Tag Archives: africa

A Must Read: King Leopold’s Ghost

King Leopold's Ghost: A Story of Greed, Terror & Heroism in Colonial AfricaKing Leopold’s Ghost: A Story of Greed, Terror & Heroism in Colonial Africa by Adam Hochschild

My rating: 5 of 5 stars

I fucks with Adam Hochschild.

King Leopold’s Ghost is a brilliant book that traces how what is now known as the Democratic Republic of Congo became a “possession” of the Kings, the greed and profit made from its natural resources, the grotesque violence that resulted in 10 million deaths in 30 years, and the internal and external resistance movements that led to, in the short run, 50 years of colonization by the state of Belgium and not the King.

The book is a page turner, written in some respects like a novel more than a history text, with it’s detailed attention to the “facts” as much as character and narrative development. I also learned alot that not only deepened by knowledge of Africa during the colonial period, but also helped me understand the way contemporary racial politics are embedded in this history.

Part of the reason I say I fucks with Mr. Hochschild is because his analysis is so comprehensive. I often find with history books that while I learn a lot from the author in terms of historical fact, I often see through their political agenda and/or their political blindspots (willful or benign). And it’s not that Hochschild is without a politics here. What works for me about this book is I don’t think I have read another white male historian who is ambivalent about making white historical actors (and their notions of “progress” and “democracy”) look better than they are. As much as he criticizes King Leopold’s and his Congo “government’s” sadism and greed, he is also critical of the motivations and blindspots of many of the Europeans and American whites who were happy to place all of there energies in critiquing King Leopold, while their governments and corporations were involved in the very same acts of violence with genocidal proportions against Black people in Africa and in the diaspora.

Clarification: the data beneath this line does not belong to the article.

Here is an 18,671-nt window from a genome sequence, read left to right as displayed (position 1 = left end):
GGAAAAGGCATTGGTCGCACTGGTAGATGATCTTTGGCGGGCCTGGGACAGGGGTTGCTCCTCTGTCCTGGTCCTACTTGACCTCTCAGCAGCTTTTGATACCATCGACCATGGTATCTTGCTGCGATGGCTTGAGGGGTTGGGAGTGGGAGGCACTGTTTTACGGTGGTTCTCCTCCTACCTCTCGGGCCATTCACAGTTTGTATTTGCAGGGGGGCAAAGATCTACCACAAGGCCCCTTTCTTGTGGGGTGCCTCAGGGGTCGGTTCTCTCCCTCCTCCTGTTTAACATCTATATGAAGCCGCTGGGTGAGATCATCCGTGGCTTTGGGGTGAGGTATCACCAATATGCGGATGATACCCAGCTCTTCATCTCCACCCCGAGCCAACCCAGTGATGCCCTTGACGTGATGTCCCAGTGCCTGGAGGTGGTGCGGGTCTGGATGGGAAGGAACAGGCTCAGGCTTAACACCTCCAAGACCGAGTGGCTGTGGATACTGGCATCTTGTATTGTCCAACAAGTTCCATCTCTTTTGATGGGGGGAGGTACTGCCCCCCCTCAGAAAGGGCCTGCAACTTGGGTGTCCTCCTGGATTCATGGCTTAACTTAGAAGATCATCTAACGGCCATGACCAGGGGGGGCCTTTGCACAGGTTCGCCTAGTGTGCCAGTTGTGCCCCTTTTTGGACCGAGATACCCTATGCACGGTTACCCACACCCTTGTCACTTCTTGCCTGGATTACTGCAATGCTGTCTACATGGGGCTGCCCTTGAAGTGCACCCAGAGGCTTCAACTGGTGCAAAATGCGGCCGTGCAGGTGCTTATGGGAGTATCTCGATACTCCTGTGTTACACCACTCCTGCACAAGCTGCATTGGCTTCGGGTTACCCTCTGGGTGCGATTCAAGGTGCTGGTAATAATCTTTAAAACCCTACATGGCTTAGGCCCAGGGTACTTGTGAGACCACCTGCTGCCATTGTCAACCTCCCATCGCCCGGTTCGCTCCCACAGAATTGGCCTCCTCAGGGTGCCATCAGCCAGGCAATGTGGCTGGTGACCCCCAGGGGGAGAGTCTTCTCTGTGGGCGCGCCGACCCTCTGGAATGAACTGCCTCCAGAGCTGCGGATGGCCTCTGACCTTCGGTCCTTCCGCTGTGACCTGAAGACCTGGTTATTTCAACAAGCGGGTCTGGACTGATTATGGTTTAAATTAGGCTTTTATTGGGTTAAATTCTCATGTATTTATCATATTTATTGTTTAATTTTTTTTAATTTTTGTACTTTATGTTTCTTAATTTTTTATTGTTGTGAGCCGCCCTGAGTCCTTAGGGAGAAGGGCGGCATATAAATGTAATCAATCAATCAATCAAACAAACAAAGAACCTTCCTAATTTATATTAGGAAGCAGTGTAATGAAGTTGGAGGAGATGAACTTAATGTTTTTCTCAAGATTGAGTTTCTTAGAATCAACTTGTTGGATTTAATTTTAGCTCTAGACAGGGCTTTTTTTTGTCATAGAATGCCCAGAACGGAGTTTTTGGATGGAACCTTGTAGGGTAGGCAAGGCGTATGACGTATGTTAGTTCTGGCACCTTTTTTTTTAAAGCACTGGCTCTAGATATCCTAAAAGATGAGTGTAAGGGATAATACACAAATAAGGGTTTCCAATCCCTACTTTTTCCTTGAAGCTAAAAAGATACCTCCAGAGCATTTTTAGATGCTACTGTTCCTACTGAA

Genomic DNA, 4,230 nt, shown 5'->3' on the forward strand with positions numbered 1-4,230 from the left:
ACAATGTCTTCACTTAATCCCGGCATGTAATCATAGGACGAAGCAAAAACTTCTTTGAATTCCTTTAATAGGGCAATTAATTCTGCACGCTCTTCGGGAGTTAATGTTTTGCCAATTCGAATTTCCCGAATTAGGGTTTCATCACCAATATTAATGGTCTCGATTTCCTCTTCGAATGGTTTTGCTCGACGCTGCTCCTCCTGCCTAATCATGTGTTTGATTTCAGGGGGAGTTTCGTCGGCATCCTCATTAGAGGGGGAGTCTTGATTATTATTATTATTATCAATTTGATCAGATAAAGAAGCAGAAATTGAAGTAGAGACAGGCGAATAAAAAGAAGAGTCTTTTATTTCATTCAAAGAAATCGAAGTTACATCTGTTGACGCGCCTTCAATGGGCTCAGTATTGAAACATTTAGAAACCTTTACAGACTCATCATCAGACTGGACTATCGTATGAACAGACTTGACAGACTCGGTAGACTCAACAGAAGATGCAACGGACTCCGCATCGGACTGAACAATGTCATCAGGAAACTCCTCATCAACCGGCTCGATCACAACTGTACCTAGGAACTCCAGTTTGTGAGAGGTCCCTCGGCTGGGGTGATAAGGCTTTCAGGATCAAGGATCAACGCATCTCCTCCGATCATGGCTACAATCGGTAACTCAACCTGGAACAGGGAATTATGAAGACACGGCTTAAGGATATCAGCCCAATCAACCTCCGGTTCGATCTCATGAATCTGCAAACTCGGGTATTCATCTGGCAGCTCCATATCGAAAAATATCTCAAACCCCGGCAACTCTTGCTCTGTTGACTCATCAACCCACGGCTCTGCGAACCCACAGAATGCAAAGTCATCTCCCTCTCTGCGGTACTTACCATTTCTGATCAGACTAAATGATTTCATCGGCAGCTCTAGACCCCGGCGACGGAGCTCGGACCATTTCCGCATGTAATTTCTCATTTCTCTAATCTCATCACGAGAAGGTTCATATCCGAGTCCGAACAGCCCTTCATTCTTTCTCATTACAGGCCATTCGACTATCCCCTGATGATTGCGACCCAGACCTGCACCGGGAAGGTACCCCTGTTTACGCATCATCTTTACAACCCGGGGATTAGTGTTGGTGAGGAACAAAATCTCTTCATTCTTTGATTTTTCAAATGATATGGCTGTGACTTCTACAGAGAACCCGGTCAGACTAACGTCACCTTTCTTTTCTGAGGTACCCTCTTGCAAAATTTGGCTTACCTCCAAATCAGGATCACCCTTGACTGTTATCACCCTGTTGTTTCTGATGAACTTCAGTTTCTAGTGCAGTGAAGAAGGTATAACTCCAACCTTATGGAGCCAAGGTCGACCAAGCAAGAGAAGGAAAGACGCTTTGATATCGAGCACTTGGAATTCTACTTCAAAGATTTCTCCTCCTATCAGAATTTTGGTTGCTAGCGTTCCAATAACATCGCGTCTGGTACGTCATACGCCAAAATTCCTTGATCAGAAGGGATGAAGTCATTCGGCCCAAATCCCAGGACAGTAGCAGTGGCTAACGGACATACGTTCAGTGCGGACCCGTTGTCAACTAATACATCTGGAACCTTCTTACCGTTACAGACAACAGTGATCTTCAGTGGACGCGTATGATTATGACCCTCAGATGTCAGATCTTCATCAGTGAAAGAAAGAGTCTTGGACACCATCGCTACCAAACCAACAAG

This is a must read.
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Senegal Sentences 9 Gay HIV Activists to Prison. For Being Gay.

Despite my celebrating the recent Uganda high court decision in favor of several lesbians abused by police, we still obviously have a long way to go. This past week, a Senegalese court sentenced 8 gay men who worked for AIDES Senegal (an organization that provides condoms and HIV treatment, in a country that has one of the lowest prevalence rates on the continent) to 8 years in prison for “homosexual acts.” Ironically, the country just played host to a regional gathering of the International AIDS Conference. The BBC reports:

“This is the first time that the Senegalese legal system has handed down such a harsh sentence against gays,” said Issa Diop, one of the men’s four defence lawyers. Mr Diop said he would be appealing against the sentences.

The IGLHRC’s Cary Alan Johnson said he was “deeply disturbed” by the case.

“There have been pretty consistent human rights violations… in Senegal,” he told the BBC’s Network Africa programme from Cape Town in South Africa.

“But the extremity of this sentence [and] the rapidness of the trial all really shocks us in a country which has been moving so positively towards rule of law and a progressive human rights regime.”

According to the website Behind the Mask (which documents what’s happening to LGBT people on the African continent.), the law governing “homosexual acts” reads (in English) as follows: